Breeding waders on BBS squares
Breeding wader populations in the UK have declined dramatically in recent decades, and poor breeding success has driven these declines. Breeding waders face many pressures caused by changes to land management over the last century, which can impact the number of young that reach fledging age. Due to the long-lived nature of waders, assessing breeding success can shed more light on the health of their populations than adult abundance alone. This could greatly improve our understanding of wader declines, and critically inform measures for their conservation.
Breeding Wader visits
After the incredible volunteer response in the Breeding Wader (BW) visit trial, and the promise of the data produced, we are asking volunteers to build upon this momentum.
We ask that BBS volunteers complete additional BW visits on sites where they record breeding Curlew, Golden Plover, Lapwing and Oystercatcher on their core BBS visits, to collect valuable information on the breeding success of the waders they observe. Depending on species and location, these additional visits will be undertaken from mid-May to the end of June.
Updated and improved guidance on recognising relevant behaviours and when to visit is available in the Resources section of this page.
If you would like to get involved, please sign up for visits using the short online sign-up form.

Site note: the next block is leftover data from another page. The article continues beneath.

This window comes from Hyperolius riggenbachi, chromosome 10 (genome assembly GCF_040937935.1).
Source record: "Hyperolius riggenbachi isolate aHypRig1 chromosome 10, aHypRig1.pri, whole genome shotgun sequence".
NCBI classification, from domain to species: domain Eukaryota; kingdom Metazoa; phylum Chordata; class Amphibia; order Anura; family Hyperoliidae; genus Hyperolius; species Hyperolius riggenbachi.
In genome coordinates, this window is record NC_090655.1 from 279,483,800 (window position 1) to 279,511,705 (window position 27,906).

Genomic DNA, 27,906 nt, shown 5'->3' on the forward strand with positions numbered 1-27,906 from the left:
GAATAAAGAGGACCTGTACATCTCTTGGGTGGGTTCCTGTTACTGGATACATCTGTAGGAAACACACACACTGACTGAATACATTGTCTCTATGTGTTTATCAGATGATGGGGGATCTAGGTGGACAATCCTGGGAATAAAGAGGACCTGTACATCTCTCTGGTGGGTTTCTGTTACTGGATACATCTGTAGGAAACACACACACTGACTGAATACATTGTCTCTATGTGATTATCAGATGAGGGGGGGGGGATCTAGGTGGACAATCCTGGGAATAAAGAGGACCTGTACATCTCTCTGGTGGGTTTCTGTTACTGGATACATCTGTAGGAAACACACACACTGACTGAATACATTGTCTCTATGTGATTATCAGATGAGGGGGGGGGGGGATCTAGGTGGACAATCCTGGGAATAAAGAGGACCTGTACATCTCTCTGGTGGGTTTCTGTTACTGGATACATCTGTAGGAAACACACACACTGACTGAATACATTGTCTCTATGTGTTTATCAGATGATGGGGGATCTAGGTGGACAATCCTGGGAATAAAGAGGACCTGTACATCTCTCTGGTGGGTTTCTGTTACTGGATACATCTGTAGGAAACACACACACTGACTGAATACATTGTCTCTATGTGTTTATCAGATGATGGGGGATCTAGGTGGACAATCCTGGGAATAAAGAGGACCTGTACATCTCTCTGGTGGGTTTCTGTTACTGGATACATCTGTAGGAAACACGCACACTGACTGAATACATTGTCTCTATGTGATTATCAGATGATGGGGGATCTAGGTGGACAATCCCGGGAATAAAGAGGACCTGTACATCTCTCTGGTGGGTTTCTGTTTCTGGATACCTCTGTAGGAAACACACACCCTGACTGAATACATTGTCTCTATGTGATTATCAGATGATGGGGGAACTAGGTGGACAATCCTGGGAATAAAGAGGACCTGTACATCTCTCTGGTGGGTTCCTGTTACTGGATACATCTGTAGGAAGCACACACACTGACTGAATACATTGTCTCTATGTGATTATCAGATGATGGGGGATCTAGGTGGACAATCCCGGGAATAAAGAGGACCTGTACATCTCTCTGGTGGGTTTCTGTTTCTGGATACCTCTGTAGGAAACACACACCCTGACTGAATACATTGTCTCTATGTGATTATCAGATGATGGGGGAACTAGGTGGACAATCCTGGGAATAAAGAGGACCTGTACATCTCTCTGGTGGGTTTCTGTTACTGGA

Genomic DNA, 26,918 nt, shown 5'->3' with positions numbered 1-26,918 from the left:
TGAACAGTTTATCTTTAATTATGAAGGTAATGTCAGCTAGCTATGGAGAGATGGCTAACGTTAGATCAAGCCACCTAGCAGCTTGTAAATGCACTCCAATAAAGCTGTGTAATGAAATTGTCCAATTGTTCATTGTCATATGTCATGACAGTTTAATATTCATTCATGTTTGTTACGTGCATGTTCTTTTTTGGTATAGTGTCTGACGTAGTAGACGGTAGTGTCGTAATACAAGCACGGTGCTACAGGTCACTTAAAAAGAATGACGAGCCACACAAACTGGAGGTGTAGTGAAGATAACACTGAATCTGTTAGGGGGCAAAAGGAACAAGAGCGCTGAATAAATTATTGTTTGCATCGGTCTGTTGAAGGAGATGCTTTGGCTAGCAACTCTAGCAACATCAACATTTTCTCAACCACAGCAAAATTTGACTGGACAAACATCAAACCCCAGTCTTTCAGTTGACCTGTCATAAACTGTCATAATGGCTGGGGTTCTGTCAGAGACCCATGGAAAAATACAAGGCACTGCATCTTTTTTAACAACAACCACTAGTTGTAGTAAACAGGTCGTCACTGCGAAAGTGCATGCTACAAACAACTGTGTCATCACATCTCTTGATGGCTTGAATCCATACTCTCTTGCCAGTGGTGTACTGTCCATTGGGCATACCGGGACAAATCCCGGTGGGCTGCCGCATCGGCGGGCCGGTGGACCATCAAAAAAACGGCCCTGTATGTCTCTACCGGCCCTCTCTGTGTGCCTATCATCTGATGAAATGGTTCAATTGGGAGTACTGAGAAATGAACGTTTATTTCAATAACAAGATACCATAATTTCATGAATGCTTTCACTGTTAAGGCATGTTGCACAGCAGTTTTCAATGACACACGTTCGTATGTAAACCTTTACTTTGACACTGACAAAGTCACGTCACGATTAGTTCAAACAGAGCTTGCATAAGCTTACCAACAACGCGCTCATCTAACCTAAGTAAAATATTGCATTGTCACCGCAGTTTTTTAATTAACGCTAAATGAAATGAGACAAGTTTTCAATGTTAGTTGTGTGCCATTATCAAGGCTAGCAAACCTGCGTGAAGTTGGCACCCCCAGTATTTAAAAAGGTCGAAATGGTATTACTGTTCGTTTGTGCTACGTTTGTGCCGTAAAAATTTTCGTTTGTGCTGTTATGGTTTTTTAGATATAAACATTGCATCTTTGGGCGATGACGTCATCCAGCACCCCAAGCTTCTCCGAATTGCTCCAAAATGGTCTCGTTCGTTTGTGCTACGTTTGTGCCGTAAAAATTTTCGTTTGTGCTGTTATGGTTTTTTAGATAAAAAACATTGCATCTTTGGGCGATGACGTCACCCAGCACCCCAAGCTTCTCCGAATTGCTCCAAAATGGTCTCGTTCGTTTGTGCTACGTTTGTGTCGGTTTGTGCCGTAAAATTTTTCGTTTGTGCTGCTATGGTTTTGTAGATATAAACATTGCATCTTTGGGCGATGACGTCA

You can request a paper pack using the sign-up form or download and print the Instructions and Recording forms from the BBS Downloads page.
If you have any questions, or would like an informal chat about participating in the survey, please email waders [at] bto.org.
The additional BW visits follow the same basic methodology as core BBS visits, with some important differences:
- Only wader species are recorded on BW visits
- Extra information is recorded about wader behaviour and the presence of young
These differences are fully explained in the instructions, which we have updated with improved guidance on wader behaviours and when to visit.
To return your data, please use the BBS Breeding Wader 2022 Data Entry Form (coming soon).
If you prefer not to use the online data entry form, please email your field records directly to waders [at] bto.org or post them to BTO Scotland.
If you have any queries about collecting and returning data, please get in touch at waders [at] bto.org.
Data from these BW visits will help to develop methods to assess wader breeding success without the need for intensive monitoring. Recent wader population declines in the UK are largely being driven by low breeding productivity. However, because waders are relatively long-lived birds, low breeding success can take a long time to translate into decreases in numbers of breeding pairs. This means that abundance information collected using standard wader survey methods, or derived from BBS data, is not well suited to delivering information on productivity.
The BW survey method we are asking you to help trial is intended to fill this information gap, revealing how productivity varies in space and time, and between different habitats and types of management. Methods like this should put us in a much better position to assess whether local wader populations are sustainable, and what we can do to help them.
Belfast's Unsung Seabird
Despite the human hustle and bustle, Belfast Lough is at the heart of Eider conservation in Ireland. BTO's Senior Research Ecologist Kat Booth-Jones dives into research focused on this charismatic seabird.
Making the most of BirdTrack data
We have been working to produce useful summaries for bird reports using data from the millions of annual BirdTrack records.